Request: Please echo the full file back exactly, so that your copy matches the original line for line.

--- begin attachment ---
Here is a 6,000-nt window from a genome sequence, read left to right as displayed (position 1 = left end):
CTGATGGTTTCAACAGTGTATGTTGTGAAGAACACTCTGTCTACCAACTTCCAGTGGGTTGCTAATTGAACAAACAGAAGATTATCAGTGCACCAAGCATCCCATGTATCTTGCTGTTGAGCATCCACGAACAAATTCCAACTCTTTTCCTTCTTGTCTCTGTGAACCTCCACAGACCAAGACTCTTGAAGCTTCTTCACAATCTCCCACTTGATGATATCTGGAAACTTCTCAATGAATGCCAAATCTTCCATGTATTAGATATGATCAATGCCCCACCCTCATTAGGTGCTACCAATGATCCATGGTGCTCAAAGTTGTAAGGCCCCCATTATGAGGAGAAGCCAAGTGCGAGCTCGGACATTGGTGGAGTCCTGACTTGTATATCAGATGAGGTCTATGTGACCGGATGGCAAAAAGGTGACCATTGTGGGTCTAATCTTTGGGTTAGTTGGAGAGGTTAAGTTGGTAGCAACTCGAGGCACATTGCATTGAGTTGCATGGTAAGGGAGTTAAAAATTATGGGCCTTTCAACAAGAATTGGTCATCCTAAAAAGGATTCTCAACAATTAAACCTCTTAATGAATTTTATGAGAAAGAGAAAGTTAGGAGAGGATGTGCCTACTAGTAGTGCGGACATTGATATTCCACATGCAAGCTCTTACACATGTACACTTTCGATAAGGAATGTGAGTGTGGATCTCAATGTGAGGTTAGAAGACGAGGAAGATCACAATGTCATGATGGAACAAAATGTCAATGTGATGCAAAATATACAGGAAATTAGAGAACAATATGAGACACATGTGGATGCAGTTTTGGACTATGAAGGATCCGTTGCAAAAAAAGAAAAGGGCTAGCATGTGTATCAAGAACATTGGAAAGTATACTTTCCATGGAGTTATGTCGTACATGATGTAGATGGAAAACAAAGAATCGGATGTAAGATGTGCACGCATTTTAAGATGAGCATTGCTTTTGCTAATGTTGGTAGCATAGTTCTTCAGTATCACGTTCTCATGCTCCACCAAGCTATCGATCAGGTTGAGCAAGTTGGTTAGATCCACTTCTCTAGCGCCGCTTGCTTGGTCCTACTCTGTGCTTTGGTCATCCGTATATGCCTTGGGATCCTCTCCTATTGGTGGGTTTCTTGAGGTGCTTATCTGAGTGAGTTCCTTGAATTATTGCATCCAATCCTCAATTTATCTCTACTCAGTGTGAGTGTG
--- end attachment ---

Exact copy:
Here is a 6,000-nt window from a genome sequence, read left to right as displayed (position 1 = left end):
CTGATGGTTTCAACAGTGTATGTTGTGAAGAACACTCTGTCTACCAACTTCCAGTGGGTTGCTAATTGAACAAACAGAAGATTATCAGTGCACCAAGCATCCCATGTATCTTGCTGTTGAGCATCCACGAACAAATTCCAACTCTTTTCCTTCTTGTCTCTGTGAACCTCCACAGACCAAGACTCTTGAAGCTTCTTCACAATCTCCCACTTGATGATATCTGGAAACTTCTCAATGAATGCCAAATCTTCCATGTATTAGATATGATCAATGCCCCACCCTCATTAGGTGCTACCAATGATCCATGGTGCTCAAAGTTGTAAGGCCCCCATTATGAGGAGAAGCCAAGTGCGAGCTCGGACATTGGTGGAGTCCTGACTTGTATATCAGATGAGGTCTATGTGACCGGATGGCAAAAAGGTGACCATTGTGGGTCTAATCTTTGGGTTAGTTGGAGAGGTTAAGTTGGTAGCAACTCGAGGCACATTGCATTGAGTTGCATGGTAAGGGAGTTAAAAATTATGGGCCTTTCAACAAGAATTGGTCATCCTAAAAAGGATTCTCAACAATTAAACCTCTTAATGAATTTTATGAGAAAGAGAAAGTTAGGAGAGGATGTGCCTACTAGTAGTGCGGACATTGATATTCCACATGCAAGCTCTTACACATGTACACTTTCGATAAGGAATGTGAGTGTGGATCTCAATGTGAGGTTAGAAGACGAGGAAGATCACAATGTCATGATGGAACAAAATGTCAATGTGATGCAAAATATACAGGAAATTAGAGAACAATATGAGACACATGTGGATGCAGTTTTGGACTATGAAGGATCCGTTGCAAAAAAAGAAAAGGGCTAGCATGTGTATCAAGAACATTGGAAAGTATACTTTCCATGGAGTTATGTCGTACATGATGTAGATGGAAAACAAAGAATCGGATGTAAGATGTGCACGCATTTTAAGATGAGCATTGCTTTTGCTAATGTTGGTAGCATAGTTCTTCAGTATCACGTTCTCATGCTCCACCAAGCTATCGATCAGGTTGAGCAAGTTGGTTAGATCCACTTCTCTAGCGCCGCTTGCTTGGTCCTACTCTGTGCTTTGGTCATCCGTATATGCCTTGGGATCCTCTCCTATTGGTGGGTTTCTTGAGGTGCTTATCTGAGTGAGTTCCTTGAATTATTGCATCCAATCCTCAATTTATCTCTACTCAGTGTGAGTGTG